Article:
Stage two starts after successful reception of reply messages from several receiver nodes. The source node has to select one of the receiver nodes as best-hop and should uncast the data. In this analysis stage, some filtering methods are employed. If the same receiver ID is appended by different intermittent ID, then hop count metric scheme is used to select one data-path where hop-count should be the minimum. In worst case, if hop-count metric is also the same, then choose any one of the data-paths randomly. In some cases, few receiver ID may be recorded directly by the receiver node (i.e. in-out neighbor) and also by some intermittent nodes (i.e. in neighbor). In this case, the filtering method gives priority to in-out neighbor relationship. This is shown in figure 3. Even though multiple data-paths exist in between v and u, direct communication is always preferred for selection and other data-paths are eliminated. Some sample value recorded at source node is shown in table 1. The filtering process is executed in table 2.

After the filtering process, the source node uses an internal sorting algorithm to find the best-hop node. Sorting algorithm is explained in algorithm 2. These steps will be repeated until the message reaches the sink.

Algorithm 2. Sorting at Source Node

1. Input: A Queue list 'L' contains {{Receiver ID, /*
      Optional intermittent ID}+Power}
2. Pre-condition: An unsorted queue list 'L'
3. Loop Invariant: Identify MAX={{Receiver ID, /*
      Optional intermittent ID}+Power}
4. Assume: i, j, n, MIN: float variables.
5. Calculate n = Number of elements in Queue list 'L'
6. for(j=0;j <n; j++) {
7. MIN=j;
8. for(i=j+1, i<n;i++) {
9. if(Queue[i] < Queue[MIN]) {
10.   MIN=i;} }
11.   If(MIN!=j)
12.   { swap(Queue[j], Queue[MIN]}
13.   Select: Best-hop = Queue[n]
14.   Post-condition: A list 'L' contains sorted {{Power},
       Receiver ID,/* Optional */Intermittent ID}
15. End algorithm.

The sorted values are shown in table 3. As per our work, A_072 is selected as the best-hop and the intermittent node as A_09. It is necessary to take an intermittent node here; otherwise source node cannot reach best-hop.

5. Simulation and Analysis of the Proposed Protocol

In this section, we analyze our proposed protocol based on the simplified MAC considering zero packet loss, zero greedy failure and non-uniform node deployment in unit disk graph model.

5.1 Definition of Progress and Advance

Progress and advance [32] are used to distinguish different routing schemes in WSN. Suppose that data is forwarded from source node u to hop-node v towards the sink s. Progress is denoted as Progress(u,v) and is defined as the distance of node u and v on the straight line that passes through node u and sink s. Advance is denoted by Advance(u,v), which is the difference between [absolute value of us] and [absolute value of vs].

Progress(u,v) = [absolute value of uv]cos(uvs) (5)

Advance(u,v) = [absolute value of us]- [absolute value of vs] (6)

We use energy consumption on progress ratio and advance ratio to measure the energy consumption of our proposed protocol. Let [[eta].sub.progress] (u,v) and [[eta].sub.Advance](u,v) be the energy consumption on progress ratio and the energy c[eta]onsumption on advance ratio for forwarding 1-bit data from node u to v, respectively. These are defined as,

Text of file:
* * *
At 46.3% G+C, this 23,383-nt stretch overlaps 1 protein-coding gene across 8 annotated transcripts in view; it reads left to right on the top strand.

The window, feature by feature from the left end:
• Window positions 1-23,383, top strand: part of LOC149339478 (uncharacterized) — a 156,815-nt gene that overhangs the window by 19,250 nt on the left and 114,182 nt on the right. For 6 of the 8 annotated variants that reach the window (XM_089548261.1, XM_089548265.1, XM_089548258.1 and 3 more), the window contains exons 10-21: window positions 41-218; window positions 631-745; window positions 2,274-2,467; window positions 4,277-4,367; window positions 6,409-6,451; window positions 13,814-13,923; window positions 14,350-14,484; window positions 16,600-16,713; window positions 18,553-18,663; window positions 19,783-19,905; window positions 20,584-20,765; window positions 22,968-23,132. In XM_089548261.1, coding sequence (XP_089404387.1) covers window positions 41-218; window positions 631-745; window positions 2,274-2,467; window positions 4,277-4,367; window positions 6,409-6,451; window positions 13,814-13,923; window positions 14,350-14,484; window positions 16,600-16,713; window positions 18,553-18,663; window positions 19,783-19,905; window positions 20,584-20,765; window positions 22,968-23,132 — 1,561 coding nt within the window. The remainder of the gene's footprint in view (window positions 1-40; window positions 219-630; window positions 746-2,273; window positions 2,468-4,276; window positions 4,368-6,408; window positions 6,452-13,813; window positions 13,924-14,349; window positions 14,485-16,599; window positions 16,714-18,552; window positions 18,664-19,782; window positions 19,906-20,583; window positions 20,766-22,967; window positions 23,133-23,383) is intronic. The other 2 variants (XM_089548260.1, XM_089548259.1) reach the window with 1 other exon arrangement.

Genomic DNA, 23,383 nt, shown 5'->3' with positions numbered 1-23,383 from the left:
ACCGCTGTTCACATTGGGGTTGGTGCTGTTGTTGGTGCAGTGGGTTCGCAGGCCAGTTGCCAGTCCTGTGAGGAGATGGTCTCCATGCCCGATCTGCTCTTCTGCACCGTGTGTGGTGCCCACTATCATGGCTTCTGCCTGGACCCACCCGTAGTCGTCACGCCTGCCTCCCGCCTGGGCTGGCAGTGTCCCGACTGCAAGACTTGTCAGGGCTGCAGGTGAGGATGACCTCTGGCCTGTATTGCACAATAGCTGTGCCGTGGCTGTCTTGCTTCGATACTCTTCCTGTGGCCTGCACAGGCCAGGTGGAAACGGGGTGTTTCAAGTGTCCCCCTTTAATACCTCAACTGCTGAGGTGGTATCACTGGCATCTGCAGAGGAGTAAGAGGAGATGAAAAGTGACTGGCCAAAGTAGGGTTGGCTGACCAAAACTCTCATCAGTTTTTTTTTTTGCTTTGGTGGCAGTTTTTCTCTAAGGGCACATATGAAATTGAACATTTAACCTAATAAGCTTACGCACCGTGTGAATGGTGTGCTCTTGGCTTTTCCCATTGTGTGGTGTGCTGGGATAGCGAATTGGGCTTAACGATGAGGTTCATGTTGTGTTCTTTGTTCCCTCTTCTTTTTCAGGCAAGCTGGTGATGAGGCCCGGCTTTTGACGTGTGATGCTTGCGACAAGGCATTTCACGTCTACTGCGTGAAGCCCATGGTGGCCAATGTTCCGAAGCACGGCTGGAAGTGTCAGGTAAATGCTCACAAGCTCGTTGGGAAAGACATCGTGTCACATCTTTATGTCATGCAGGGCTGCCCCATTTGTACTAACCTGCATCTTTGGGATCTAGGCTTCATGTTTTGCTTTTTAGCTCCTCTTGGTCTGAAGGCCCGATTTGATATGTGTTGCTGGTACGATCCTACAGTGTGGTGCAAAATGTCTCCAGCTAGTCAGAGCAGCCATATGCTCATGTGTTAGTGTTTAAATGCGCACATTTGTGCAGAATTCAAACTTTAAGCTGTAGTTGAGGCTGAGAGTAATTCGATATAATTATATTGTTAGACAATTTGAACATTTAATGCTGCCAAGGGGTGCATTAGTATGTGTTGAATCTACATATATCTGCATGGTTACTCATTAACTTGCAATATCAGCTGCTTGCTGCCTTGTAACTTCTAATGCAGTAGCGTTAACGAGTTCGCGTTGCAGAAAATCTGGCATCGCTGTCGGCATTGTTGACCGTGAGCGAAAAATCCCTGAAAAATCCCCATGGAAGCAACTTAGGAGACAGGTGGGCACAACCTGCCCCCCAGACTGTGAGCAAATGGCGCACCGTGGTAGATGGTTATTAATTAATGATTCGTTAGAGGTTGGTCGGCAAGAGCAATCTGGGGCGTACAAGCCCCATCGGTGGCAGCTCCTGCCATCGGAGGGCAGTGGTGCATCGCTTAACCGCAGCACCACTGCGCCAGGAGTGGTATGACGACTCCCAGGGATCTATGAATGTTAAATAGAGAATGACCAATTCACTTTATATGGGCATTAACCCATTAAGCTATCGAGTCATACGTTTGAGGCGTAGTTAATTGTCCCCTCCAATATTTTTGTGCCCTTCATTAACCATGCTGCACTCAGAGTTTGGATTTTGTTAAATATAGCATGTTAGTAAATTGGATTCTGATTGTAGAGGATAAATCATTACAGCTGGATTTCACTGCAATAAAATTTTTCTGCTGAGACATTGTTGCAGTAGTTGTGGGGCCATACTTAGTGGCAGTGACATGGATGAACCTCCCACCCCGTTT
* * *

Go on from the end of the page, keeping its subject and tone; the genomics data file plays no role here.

[eta]Progress (u,v) = [E.sub.transmit](v [left arrow] u) + [E.sub.receive](v [left arrow] u) + [E.sub.intermittent] (v [left arrow] u)/Progress (u, v)

= [x.sub.1] + [x.sub.2] [[absolute value of uv].sup.k]/[absolute value of us] - [absolute value of vs] + intermittent (u [left arrow] v) (7)

[eta]Advance(u,v) = [E.sub.transmit](v [left arrow] u) + [E.sub.receive] (v [left arrow] u) + [E.sub.intermittent] (v [left arrow] u)/Advance (u, v)

[x.sub.1] + [x.sub.2] [[absolute value of u v ].sup.k]/[absolute value of us ] - [absolute value of vs] + intermittent(v [left arrow] u) (8)

5.2 Guaranteed Data Delivery from Source - to - Sink

As shown in figure 4, let us denote the shortest distance between source u and sink s as |us|. If a hop-node v ERu, then [absolute value of vs] < [absolute value of us] because no nodes are located at the same location. Therefore, Advance(u,v)= [absolute value of us] - [absolute value of vs] > 0 means that each node is gets some positive advance. Let [MATHEMATICAL EXPRESSION NOT REPRODUCIBLE IN ASCII] be the routing path to reach packets from [u.sub.0] to [u.sub.n]. For any intermediate node [u.sub.m] advance can be calculated as Advance([u.sub.n], [u.sub.m])=[absolute value of [u.sub.n]s] -[absolute value of [u.sub.m]s] < 0, which means that [u.sub.n] cannot forward its packet to un meaning that guaranteed data delivery holds.

5.3 Extension to Lossy Sensor Networks

Packets may be lost due to many reasons such as collision, data error or reduction of signal strength in the receiver end. To analyze the behavior of data loss, packet reception rate (PRR) is used to measure the quality of unreliable communication links. PRR can be defined as the ratio of the measure of successful transmissions from u to v to the total measure of transmissions from u to v. Let PRR(u,v)be the packet reception rate for the communication link from u[right arrow]v. The expected success rate of successful packet transmission is [[PRR(u.v)].sup.-1]. If a packet is lost before reaching the receiver antenna, the same amount of energy is dissipated by the receiver. Therefore, the relay process of 1-bit data from u[right arrow]v can be modeled as,